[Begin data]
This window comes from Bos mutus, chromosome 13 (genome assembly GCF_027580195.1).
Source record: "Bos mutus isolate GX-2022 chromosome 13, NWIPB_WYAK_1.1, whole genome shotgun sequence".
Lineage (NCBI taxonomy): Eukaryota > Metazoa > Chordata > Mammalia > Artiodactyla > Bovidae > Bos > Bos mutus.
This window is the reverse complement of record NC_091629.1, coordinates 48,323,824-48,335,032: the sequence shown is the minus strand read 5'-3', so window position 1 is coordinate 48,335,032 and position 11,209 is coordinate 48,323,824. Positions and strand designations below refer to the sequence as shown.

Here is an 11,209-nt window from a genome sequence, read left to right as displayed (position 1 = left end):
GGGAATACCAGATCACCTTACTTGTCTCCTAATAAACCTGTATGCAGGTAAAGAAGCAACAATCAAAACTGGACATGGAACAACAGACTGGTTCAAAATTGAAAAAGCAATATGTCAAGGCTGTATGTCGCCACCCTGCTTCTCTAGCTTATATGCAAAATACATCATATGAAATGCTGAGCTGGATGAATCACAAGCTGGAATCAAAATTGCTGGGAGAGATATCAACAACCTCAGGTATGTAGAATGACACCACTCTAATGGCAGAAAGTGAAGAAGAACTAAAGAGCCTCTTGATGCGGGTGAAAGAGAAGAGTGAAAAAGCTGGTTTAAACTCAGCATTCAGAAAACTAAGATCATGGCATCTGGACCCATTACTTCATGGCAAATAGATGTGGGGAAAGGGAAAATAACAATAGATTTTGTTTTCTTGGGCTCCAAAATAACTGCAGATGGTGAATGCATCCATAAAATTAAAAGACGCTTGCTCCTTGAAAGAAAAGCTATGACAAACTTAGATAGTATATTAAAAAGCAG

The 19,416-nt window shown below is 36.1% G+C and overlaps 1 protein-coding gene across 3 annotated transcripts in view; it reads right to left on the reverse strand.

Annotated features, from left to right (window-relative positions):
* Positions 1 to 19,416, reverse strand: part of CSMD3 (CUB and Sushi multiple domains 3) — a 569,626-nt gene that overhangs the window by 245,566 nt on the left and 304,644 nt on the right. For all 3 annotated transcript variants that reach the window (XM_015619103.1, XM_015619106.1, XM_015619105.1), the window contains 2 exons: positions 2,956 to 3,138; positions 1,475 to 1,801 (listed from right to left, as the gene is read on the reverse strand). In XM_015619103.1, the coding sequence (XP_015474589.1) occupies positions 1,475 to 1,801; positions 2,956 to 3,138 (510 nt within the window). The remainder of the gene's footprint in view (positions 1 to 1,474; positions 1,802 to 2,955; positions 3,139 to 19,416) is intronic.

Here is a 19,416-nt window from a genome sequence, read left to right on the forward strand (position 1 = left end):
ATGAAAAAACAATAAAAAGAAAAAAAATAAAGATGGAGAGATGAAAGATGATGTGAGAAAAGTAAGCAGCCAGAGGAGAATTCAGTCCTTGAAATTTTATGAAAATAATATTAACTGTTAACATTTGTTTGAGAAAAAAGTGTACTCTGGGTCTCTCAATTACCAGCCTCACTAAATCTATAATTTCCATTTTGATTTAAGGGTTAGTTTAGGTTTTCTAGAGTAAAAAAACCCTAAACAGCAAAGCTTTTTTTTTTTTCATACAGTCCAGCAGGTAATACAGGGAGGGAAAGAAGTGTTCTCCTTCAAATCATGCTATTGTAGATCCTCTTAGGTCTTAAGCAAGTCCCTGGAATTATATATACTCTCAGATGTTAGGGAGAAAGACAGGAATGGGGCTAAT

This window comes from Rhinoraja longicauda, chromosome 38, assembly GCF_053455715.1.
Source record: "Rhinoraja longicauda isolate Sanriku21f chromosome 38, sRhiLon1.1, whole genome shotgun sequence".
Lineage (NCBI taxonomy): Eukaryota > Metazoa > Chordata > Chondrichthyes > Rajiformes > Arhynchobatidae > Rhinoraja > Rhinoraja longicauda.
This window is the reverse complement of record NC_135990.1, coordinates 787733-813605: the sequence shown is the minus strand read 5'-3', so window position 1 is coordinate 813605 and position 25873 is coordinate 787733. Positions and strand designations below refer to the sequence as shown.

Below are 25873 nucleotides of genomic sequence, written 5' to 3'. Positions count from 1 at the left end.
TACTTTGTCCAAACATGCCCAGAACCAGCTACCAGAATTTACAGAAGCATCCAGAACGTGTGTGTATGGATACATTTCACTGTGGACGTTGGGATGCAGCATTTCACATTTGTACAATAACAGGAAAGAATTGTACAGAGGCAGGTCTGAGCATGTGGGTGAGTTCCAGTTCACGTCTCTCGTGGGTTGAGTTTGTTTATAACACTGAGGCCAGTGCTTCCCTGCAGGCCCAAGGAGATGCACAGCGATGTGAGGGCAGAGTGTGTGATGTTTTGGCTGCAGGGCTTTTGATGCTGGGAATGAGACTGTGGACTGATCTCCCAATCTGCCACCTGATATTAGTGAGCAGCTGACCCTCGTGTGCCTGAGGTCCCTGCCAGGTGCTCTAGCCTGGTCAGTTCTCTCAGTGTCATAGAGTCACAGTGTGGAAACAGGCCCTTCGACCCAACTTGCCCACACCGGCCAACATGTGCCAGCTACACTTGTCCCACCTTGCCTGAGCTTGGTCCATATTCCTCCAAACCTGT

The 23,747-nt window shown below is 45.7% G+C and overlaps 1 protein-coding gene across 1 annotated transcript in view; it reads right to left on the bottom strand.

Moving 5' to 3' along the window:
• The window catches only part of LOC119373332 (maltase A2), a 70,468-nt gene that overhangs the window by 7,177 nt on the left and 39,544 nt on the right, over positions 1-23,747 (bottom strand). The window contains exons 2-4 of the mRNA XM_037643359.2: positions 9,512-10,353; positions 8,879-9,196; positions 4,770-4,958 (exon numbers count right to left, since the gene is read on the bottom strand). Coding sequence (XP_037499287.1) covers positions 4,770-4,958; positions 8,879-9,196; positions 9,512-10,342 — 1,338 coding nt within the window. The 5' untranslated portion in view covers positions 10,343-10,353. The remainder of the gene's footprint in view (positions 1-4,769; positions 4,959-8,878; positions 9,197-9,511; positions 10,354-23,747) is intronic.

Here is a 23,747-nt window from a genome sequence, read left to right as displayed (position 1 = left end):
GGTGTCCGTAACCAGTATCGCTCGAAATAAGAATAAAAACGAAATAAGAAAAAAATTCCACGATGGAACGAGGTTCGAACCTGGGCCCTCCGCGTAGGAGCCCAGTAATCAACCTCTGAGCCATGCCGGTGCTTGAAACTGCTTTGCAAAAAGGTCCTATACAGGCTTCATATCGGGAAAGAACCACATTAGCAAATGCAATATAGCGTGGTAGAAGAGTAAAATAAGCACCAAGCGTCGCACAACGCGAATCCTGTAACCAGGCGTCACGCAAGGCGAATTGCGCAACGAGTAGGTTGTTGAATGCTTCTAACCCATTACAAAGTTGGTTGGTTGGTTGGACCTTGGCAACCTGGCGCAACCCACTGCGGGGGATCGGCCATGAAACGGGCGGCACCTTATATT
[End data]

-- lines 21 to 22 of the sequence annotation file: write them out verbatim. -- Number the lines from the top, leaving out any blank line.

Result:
Here is a 23,747-nt window from a genome sequence, read left to right as displayed (position 1 = left end):
GGTGTCCGTAACCAGTATCGCTCGAAATAAGAATAAAAACGAAATAAGAAAAAAATTCCACGATGGAACGAGGTTCGAACCTGGGCCCTCCGCGTAGGAGCCCAGTAATCAACCTCTGAGCCATGCCGGTGCTTGAAACTGCTTTGCAAAAAGGTCCTATACAGGCTTCATATCGGGAAAGAACCACATTAGCAAATGCAATATAGCGTGGTAGAAGAGTAAAATAAGCACCAAGCGTCGCACAACGCGAATCCTGTAACCAGGCGTCACGCAAGGCGAATTGCGCAACGAGTAGGTTGTTGAATGCTTCTAACCCATTACAAAGTTGGTTGGTTGGTTGGACCTTGGCAACCTGGCGCAACCCACTGCGGGGGATCGGCCATGAAACGGGCGGCACCTTATATT